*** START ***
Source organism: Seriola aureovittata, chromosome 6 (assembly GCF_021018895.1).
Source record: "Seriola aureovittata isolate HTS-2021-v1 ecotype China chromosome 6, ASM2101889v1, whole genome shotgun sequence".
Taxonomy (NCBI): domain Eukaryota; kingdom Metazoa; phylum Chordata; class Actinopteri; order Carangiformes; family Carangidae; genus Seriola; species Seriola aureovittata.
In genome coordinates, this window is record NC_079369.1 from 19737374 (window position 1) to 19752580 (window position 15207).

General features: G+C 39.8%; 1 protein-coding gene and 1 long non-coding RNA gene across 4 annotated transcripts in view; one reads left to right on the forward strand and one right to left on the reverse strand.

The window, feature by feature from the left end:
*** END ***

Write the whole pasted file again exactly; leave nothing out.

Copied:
Source organism: Seriola aureovittata, chromosome 6 (assembly GCF_021018895.1).
Source record: "Seriola aureovittata isolate HTS-2021-v1 ecotype China chromosome 6, ASM2101889v1, whole genome shotgun sequence".
Taxonomy (NCBI): domain Eukaryota; kingdom Metazoa; phylum Chordata; class Actinopteri; order Carangiformes; family Carangidae; genus Seriola; species Seriola aureovittata.
In genome coordinates, this window is record NC_079369.1 from 19737374 (window position 1) to 19752580 (window position 15207).

General features: G+C 39.8%; 1 protein-coding gene and 1 long non-coding RNA gene across 4 annotated transcripts in view; one reads left to right on the forward strand and one right to left on the reverse strand.

The window, feature by feature from the left end: